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So what do you all think (and why do you think it)?
In Romans 7:7-25 is Paul describing himself from his current Christian perspective or his past experience or something else?
Originally, based on what I've been taught and through my experience, I've always assumed it was his Christian experience. But in light of some recent study / teaching I seem to be having trouble maintaining that in light of 7:14 (since Paul just said in chapter 6 that we are free from sin) and it doesn't seem like a non-believer could say that the Law is good (verse 16).
What do you all think?
Forgive me I'm having trouble following you, in what sense is Paul still "sold under sin" (7:14) in your understanding since he has said in 6:18,22 that he is clearly free from it.
What I hear you saying is that Paul is saying in Romans 6 that we are freed from our sinful nature, but not really, because he is still struggling with it in 7. Is this right? I guess my question would be, whats the experiential difference between Paul prior to Romans 6 (speaking in terms of his salvation) and Romans 7?
Paul is here in Romans 6 thru 7 speaking of his experience after his regeneration which he, like us, received from our Redeemer Christ the Lord.
The history of these verses is interesting: the older greek Anti-Nicene Fathers believed Paul to be speaking from his unregenerate former position; Augustine believed the same until the Pelegius controversy opened his eyes that Paul was regenerated; Semi-Pelagianism and early Roman Catholics followed the older greek Anti-Nicene Fathers (thinking that they were Catholic; but the Anti-Nicene Fathers use "catholic" specifically in reference to the universal church of all believers, not peculiar to Catholic [ which didn't start until centuries later ]; the Reformers followed Augustine view and expounded upon it; the Pietiest also followed older greek Anti-Nicene Fathers and prepared this way of thinking for the moralizing rationalist; the descendants of the rationalists also followed older greek Anti-Nicene Fathers; later 19th century commentators followed the view that Paul was regenerated and saved. More recent scholarship may in fact return to the older greek Anti-Nicene Fathers that believed Paul to be speaking from his unregenerate former position. I would avoid modern scholarship that hold such views.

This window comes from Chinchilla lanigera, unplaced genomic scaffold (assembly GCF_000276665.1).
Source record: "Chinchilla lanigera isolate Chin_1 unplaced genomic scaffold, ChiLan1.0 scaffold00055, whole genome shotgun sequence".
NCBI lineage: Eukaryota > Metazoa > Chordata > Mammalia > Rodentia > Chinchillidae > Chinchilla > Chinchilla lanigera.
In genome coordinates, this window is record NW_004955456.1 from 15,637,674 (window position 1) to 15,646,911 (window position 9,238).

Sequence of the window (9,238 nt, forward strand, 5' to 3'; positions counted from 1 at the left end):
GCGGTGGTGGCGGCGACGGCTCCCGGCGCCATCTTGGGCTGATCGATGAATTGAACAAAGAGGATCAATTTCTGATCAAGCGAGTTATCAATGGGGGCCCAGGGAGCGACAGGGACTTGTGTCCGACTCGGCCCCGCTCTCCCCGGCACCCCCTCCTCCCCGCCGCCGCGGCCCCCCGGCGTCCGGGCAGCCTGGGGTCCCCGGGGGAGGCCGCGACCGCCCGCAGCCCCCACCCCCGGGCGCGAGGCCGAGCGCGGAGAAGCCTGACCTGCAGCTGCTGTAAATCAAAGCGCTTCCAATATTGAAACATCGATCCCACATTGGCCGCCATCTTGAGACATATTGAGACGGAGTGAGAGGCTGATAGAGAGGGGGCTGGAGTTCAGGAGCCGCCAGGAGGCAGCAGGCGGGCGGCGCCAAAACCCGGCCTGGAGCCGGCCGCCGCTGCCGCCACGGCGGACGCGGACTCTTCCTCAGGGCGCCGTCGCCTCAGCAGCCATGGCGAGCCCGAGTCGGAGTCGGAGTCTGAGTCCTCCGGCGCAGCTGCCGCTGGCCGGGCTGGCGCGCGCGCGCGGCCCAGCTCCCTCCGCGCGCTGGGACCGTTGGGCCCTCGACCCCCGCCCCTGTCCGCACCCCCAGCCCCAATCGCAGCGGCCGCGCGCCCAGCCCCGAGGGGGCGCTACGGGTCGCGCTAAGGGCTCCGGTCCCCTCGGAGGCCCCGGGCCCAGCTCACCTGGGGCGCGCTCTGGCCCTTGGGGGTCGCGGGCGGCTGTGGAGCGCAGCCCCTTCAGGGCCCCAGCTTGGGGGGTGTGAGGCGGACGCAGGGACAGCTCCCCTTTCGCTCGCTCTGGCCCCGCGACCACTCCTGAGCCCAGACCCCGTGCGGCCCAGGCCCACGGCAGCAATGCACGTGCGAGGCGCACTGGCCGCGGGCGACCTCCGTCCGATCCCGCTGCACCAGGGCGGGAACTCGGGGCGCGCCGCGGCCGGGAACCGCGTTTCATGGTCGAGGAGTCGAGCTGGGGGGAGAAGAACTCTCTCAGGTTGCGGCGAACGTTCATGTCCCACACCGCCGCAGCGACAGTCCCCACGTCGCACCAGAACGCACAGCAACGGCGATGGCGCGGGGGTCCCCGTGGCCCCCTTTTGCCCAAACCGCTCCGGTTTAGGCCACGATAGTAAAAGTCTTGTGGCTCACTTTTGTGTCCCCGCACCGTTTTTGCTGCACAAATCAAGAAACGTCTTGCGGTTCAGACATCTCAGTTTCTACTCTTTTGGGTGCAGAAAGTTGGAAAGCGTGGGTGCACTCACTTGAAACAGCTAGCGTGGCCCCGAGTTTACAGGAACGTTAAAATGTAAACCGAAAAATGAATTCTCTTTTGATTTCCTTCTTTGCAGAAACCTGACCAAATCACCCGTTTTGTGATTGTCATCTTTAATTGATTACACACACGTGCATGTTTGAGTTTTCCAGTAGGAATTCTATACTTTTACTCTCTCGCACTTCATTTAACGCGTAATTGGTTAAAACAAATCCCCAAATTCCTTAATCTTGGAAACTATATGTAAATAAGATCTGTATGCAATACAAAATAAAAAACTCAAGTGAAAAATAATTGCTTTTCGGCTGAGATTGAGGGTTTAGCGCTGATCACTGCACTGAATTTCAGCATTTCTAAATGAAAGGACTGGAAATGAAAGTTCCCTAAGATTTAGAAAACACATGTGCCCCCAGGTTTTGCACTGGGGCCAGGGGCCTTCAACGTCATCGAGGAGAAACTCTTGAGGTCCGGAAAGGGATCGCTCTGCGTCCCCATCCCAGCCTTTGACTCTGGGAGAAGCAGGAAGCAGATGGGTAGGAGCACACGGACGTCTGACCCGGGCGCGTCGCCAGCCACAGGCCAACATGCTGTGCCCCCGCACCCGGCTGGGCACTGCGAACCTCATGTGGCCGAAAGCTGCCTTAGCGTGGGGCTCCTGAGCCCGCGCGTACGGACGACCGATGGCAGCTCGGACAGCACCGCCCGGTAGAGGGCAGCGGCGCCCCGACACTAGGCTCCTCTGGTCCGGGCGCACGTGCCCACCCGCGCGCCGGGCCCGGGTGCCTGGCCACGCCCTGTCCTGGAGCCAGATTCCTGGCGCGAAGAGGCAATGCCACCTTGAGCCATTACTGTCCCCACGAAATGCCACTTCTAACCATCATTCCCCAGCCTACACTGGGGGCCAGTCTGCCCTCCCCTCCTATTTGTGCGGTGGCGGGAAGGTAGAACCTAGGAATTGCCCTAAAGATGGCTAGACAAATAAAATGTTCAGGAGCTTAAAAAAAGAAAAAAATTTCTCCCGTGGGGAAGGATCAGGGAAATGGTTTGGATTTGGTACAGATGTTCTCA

The Scriptures also indicate that the sin nature is still left in us after regeneration. See I John 3:9, 5:18, John 1:8.
karl kleinpaste said:
matthew said:Anti-Nicene Fathers
[nitpick] Prettyprettyplease, that's the Ante-Nicene Fathers. "Ante," the Latin prefix meaning "before," i.e. the church fathers before Nicea. [/nitpick]
Just one of those deeply grating errors. We now return you to...
Look at the tense. The whole passage is present tense. He is speaking of himself, in the state that he is in as he is writing. Not some past state.
Ch 5, “where sin did abound, grace did much more abound…”
Ch 6 “what shall we do then, shall we continue in sin that grace may abound, GOD FORBID!”
Ch 6 we are (positionally) crucified with Christ and raised with Him, so that we are no longer the property of sin, but of Christ
Ch 7 yet while we are still in these bodies, we continue to be tempted by the things of the flesh that these mortal bodies are drawn to…
Ch 7 “Who will save me from this body of death?” CHRIST!
Ch 8 “There is, therefore, no condemnation for those who are in Christ Jesus” (remember that we are in Him, because we are crucified with Him, we are dead to the things He is dead to, and we are raised to the things He is raised to, all from Ch 6).
Sorry I don’t have time to unpack it more. Gotta go to a meeting.
May I suggest something very practical that helps to understand the purpose of Romans 7. In Romans 6 we are told that sin shall not have dominion over us. However our experience often seems to prove otherwise. We all wonder why it is that certain sins "beset" us and we can't seem to shake them. We are functionally prisoners to those sins. And thereby are not free as 6:14 says we are. Why is that?
Perhaps the strongest grip sin has on our life comes from the guilt and shame we experience because of the sin that holds us prisoner. When we understand what we feel in a theological sense it is condemnation. We are weakened in our ability to resist sin to the degree that we FEEL condemned. To the degree we accept by faith the forgiveness in the gospel for our "besetting" sin we experience freedom from it. It is the transforming of our mind that we find in Rom 12:2. When must convince ourselves (by faith) that no matter how guilty we feel, we are not guilty any longer. And when we do that the power of a particular sin will be broken. Romans 6:14 becomes not only our new spiritual state but also our experience as well.